November 05, 2021

Ingrid Encalada Latorre granted stay of removal in immigration case after years of sanctuary in Boulder church

For the first time in four years, Ingrid Encalada Latorre will get to go to the park with her three children, walk the aisles of the grocery store or go on a hike and take in mountain views.

Encalada Latorre, a native of Peru, has been living in sanctuary at the Unitarian Universalist Church of Boulder with her three American-born children since 2017. If she stepped outside the church, at 5001 Pennsylvania Ave., she faced the possibility of being detained by Immigration and Customs Enforcement officials.

This month, after several denied requests, Encalada Latorre was granted a one-year stay of removal beginning Nov. 1. This allows her the liberty to live her life outside the walls of the church, without the fear of being detained. She will spend that time working to re-open her immigration case — and, she said, venturing out with friends.

A crowd of roughly 50 people gathered in front of the church to hear the announcement Friday.

“I’m very, very excited and very glad that my community is here to support me in everything that I’m doing, especially with this big victory today of the approval of that stay of removal,” Encalada Latorre told the crowd.

Her advocate, Diana Solares, translated Encalada Latorre’s words from Spanish. Before taking sanctuary at the Boulder church, Encalada Latorre was living in refuge at a Fort Collins church, and at a Denver church for about six months before that.

“It’s been four years, four long years now,” Encalada Latorre said. “It hasn’t been an easy decision to bring my family alongside with me to live here in the church for a second time.”

While in sanctuary at the Boulder church, Encalada Latorre’s daughter, who is now 2, was born. She also has two sons who are 6 and 13. Her oldest child, Bryant, stepped up to the microphones Friday to address the crowd and TV cameras.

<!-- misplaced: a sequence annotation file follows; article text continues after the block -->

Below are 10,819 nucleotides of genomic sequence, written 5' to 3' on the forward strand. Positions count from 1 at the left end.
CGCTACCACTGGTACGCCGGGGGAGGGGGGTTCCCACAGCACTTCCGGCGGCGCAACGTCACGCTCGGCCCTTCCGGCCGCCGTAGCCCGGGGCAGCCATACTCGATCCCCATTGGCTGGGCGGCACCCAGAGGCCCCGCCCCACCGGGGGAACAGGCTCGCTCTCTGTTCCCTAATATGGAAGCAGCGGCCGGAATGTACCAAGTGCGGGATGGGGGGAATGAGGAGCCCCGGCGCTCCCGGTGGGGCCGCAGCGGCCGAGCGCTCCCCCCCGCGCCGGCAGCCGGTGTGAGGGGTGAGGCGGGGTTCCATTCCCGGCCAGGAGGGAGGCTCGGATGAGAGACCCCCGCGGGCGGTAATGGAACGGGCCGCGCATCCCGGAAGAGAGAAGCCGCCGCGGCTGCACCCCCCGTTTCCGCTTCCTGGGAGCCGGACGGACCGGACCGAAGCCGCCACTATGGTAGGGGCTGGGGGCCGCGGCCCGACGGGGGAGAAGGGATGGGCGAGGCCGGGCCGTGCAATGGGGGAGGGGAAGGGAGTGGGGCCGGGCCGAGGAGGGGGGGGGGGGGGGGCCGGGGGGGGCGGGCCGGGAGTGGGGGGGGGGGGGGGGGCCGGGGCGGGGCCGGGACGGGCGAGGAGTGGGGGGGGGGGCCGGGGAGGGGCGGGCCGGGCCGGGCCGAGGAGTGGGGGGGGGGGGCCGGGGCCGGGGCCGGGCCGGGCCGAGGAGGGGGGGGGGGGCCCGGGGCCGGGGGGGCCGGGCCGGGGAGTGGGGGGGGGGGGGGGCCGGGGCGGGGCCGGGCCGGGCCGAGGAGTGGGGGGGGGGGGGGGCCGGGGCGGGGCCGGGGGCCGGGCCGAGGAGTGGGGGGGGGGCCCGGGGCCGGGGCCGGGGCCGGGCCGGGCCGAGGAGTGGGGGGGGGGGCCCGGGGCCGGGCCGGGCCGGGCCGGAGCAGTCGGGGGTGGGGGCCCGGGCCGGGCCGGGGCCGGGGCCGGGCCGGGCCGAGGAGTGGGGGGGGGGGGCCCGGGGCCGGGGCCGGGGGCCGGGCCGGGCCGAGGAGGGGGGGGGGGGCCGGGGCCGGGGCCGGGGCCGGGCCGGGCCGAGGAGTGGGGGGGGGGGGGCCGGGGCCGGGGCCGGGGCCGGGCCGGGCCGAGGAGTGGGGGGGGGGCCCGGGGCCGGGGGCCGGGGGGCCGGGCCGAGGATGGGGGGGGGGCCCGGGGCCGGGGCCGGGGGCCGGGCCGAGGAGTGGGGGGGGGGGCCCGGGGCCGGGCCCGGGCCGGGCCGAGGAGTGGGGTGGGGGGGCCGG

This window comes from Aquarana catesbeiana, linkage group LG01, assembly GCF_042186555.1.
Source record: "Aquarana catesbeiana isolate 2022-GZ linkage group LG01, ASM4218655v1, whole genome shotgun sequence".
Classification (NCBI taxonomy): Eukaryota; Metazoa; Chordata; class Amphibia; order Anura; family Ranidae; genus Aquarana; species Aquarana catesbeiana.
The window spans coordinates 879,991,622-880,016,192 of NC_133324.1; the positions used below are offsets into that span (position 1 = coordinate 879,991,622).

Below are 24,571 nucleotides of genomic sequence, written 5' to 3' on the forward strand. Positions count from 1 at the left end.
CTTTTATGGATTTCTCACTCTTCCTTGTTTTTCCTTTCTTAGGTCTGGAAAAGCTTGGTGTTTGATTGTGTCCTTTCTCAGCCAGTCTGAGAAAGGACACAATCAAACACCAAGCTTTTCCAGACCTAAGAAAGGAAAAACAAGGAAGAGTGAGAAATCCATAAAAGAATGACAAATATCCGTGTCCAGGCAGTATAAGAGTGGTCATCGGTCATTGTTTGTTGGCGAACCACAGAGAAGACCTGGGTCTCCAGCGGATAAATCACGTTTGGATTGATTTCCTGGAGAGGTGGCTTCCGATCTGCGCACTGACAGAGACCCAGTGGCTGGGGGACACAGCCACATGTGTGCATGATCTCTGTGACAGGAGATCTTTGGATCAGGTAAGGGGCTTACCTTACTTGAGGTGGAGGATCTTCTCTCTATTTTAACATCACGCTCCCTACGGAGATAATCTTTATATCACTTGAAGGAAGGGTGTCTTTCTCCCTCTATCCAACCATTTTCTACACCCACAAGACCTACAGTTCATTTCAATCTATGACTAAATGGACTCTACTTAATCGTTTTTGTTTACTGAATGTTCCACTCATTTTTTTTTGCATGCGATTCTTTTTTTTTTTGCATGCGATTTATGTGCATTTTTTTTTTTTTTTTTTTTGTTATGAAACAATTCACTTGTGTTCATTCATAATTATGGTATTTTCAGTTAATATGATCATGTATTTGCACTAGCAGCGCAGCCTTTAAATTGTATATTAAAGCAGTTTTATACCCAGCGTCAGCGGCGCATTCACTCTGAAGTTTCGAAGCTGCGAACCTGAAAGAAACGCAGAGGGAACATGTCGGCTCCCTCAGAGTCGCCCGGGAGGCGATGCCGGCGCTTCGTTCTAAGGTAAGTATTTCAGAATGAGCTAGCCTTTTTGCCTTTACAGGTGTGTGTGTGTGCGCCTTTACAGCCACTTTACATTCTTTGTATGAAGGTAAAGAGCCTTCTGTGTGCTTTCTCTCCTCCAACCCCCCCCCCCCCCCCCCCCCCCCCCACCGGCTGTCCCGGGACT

“This one of my favorite days ever,” he said. “I can go with my mom and enjoy life.”

While the moment was cause for celebration, Encalada Latorre, and those who spoke Friday, said that there’s still a battle ahead, not just for her, but for the more than 11 million other immigrants caught in limbo.

Gabriela Flora, program director for the American Friends Service Committee, which helped Encalada Latorre go into sanctuary, implored state and national leaders to take action to create a better path to citizenship.

“Ingrid has taught us that you don’t give up,” Flora said. “You fight for what is right and what is just, that it is love that can overcome injustice and determination. Her fight hasn’t been just about her and her family. She’s doing this because there are over 11 million people who need access to papers now. The Congress can do it, if they act right now.”

On behalf of U.S. Rep. Joe Neguse’s office, Erika Blum, an office representative, read a statement that also emphasized the work ahead. Neguse has introduced private bills on Encalada Latorre’s behalf and sent letters to ICE and the Department of Homeland Security asking for a stay of removal for her.

“Now, Ingrid will finally be free to live her life, attend children’s school events and performances, go to the doctor and live in her own home with her beloved children,” the statement read. “I’m honored to be in this fight with you, Ingrid. We continue to work in Congress to fix our broken immigration system.”

Unitarian Universalist Church Rev. Dana Lightsey called the stay of removal a new beginning.

“It’s an amazing moment,” Lightsey said. “It’s also a moment for us all to reflect on what that would mean for us to not have that kind of liberty to move around to have our own lives and how the immigration system is doing this to countless, countless other people and destroying lives.”

ICE officials previously told the Camera that Encalada Latorre illegally entered the country near Brownsville, Texas, in 2002. Latorre, though, said she came to the U.S. in 2000.

While ICE can make arrests of those facing deportation at any time, its officers avoid sensitive locations like churches, hospitals and schools.

Encalada Latorre brought up her No Mas Chuecos campaign Friday and said that she became a victim of purchasing a Social Security card on the black market. While she had intended to purchase a fake, the card was actually stolen. Her campaign advocates and provides education for immigrants to find a legal means of obtaining employment.

In December 2019, Gov. Jared Polis pardoned Latorre’s felony conviction for impersonation, which opened the door for her to pursue legal residency.

Encalada Latorre said she will continue to live at the church for the time being. She said the stay of removal didn’t come with a work permit, which can take up to 10 months to obtain.

Celebrating the development with applause, cheers and hugs, Encalada Latorre at last had some respite.

“It’s a huge relief to be able to leave the church now without having to worry about ICE detaining or deporting me or them stalking me down the street,” Encalada Latorre said. “Just a huge, huge relief.“


By:  Kelsey Hammon
Source: Boulder Daily Camera